The exact etiology of asthma still remains a mystery to health care practitioners. Part of the difficulty is that there are numerous forms and types of asthma and varying degrees of severity in the categories. It is well known that asthma cases are on the increase dramatically since the 1960s, and many theories exist to account for this—diet changes, environmental influences, a decrease in exercise and a lack of exposure to sunlight.(1) There has been significant research showing a correlation between Vitamin D intake and reduction in asthma severity.
Vitamin D has long been recognized to reduce inflammation (2), and “boost” the immune system. It has been theorized that this reduction in inflammation could help individuals suffering from asthma since asthma is inflammation of the airways. The immune system helps the body to fight off infections, so, in turn, reducing the chances of inflammation and subsequent infections after attacks.(3)
There are numerous studies linking Vitamin D intake with reduction in childhood asthma attacks and frequency, however, more research needs to be done to see if proper dosing of Vitamin D to newborns and infants can decrease the likelihood of developing asthma later in life.(4)
People living in areas with less sunshine, overcast winters and lower temperatures had higher rates of asthma and also had lower blood levels of Vitamin D. The lower Vitamin D levels make sense since this vitamin is produced by the body when in contact with sunlight. The correlation for this is that we have many studies showing people that spend more time in the sun have reduced risk of asthma and reduced number of attacks.(5)(6)
The bottom line is, there are studies that show a major correlation between Vitamin D intake and decreased asthma incidence and attacks in children, and studies that show very little correlation(especially in adolescents and adults).(7) Should we all take Vitamin during our lifetime as a preventative for asthma and severity of attacks if you have the disease? How does this affect me and my family? The best recommendation from the Vitamin D Council is: children take 1,000 units of Vitamin D a day for every 25 pounds of their weight up to 5,000 units for a 125 pound child or adolescent. The same 5,000 units a day for adults-although the federal government has stated that up to 10,000 units will probably do you no harm. Vitamin D is stored in the body fat, so it is possible to over due it. Stick to the guidelines and consult your health care professional if you have and questions.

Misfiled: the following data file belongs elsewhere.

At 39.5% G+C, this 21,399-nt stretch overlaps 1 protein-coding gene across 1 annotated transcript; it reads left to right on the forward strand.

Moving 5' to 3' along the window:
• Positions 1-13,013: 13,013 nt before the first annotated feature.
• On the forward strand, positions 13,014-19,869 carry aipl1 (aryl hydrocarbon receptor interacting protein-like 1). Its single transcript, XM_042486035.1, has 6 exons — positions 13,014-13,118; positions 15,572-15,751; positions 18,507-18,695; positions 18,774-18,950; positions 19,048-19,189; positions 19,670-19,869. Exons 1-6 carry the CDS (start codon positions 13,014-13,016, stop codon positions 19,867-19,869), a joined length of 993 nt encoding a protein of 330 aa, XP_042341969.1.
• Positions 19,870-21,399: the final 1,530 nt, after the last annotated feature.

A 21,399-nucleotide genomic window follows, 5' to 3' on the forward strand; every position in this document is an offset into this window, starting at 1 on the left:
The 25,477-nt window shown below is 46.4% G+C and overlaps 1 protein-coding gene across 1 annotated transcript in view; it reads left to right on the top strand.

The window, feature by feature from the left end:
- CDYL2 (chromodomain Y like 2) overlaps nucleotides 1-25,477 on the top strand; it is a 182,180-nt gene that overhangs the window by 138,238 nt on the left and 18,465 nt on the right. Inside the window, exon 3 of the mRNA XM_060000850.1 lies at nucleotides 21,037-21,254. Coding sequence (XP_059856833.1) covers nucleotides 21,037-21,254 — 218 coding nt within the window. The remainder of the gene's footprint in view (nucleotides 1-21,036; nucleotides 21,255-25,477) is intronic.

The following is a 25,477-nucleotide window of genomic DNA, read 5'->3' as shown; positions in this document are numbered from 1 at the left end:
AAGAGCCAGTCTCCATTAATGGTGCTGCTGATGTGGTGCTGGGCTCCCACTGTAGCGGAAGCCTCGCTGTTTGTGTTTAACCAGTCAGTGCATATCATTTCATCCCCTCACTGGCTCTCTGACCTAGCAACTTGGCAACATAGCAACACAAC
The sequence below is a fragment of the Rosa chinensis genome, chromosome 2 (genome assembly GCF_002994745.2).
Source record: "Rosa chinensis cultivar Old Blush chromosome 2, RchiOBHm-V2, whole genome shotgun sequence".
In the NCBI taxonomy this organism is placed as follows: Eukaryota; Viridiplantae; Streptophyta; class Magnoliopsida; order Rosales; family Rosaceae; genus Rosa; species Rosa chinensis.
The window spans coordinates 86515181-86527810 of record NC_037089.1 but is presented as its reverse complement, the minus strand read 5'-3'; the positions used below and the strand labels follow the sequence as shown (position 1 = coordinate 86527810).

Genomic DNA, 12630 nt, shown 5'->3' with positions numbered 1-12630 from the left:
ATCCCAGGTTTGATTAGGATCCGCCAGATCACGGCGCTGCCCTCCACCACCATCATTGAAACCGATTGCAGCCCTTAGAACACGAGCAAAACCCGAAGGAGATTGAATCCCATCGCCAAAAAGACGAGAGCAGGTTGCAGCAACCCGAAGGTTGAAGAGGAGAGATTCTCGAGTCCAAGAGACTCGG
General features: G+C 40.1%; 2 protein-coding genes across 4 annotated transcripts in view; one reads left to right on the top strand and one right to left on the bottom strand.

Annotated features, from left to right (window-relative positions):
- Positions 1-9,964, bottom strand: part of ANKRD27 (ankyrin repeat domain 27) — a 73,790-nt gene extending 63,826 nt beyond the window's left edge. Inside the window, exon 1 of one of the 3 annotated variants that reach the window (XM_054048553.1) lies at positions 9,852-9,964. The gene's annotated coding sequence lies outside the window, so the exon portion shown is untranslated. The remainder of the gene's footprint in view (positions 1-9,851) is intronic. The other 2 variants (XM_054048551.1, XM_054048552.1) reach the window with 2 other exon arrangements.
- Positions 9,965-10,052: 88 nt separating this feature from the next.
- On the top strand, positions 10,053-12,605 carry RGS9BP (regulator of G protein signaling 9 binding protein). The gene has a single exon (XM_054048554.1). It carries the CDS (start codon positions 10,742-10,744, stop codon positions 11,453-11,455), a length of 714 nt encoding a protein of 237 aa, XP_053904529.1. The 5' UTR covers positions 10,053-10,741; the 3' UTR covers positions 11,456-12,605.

The Vitamin D Council also recommends that pregnant women take 6,000 units a day of D. How this affects the risk of your child developing asthma later in life is not known, but it does appear to reduce some of the complications associated with pregnancy.(8)
In summary, my best advice is to follow the guidelines of the Vitamin D council for ALL age groups. If taken appropriately, Vitamin D can’t hurt you and it most certainly can help with your immune system, an increase in skeletal strength, cardiovascular health, etc. Get outside, exercise and enjoy the sunshine(in Moderation), take your appropriate supplements and consult your health care professional with any questions!
Charles A. Matlach, DDS MM
Clinical Associate Director, AEGD
A.T.Still University Az School of Dentistry and Oral Health
5835 E. Still Circle
Mesa, Az. 85206
- National Institute of Health. What is Asthma? 2014
- Gupta, A., Bush, A., Hawrylowicz., et al., Vitamin D and Asthma in Children.
Paediatr Respir Rev, 2012. 13(4): p. 236-43
- Niruban, S.J., Alagiakrishan, K., Beach,J., et al., Association Between Vitamin D
And Respiratory Outcomes in Canadian Adolescents and Adults. J Asthma, 2015: p.1-33
- Krstic, G., Asthma Prevalence Associated with Geographical Latitude and Regional Insolation
- In the United Sates of America and Australia Plos One, 2011. 6(4): p. e14892
- Castro, M., et al., Effect of Vitamin D3 on Asthma Treatment Failures in Adults with Severe
Bronchial Asthma and lower Vitamin D Levels. JAMA, 2014. 311(20): p. 2083-91
- Wagner, CL., Baggerly, C., McDonnell, S., Baggerly, KA., French, CB., et al., Post Hoc Analysis
- Of Vitamin D Status and Reduced Risk of Preterm Birth in Two Vitamin D Pregnancy Cohort Compared with South Carolina March of Dimes Rates. Steroid Biochem Mol Bio. 2015 Nov7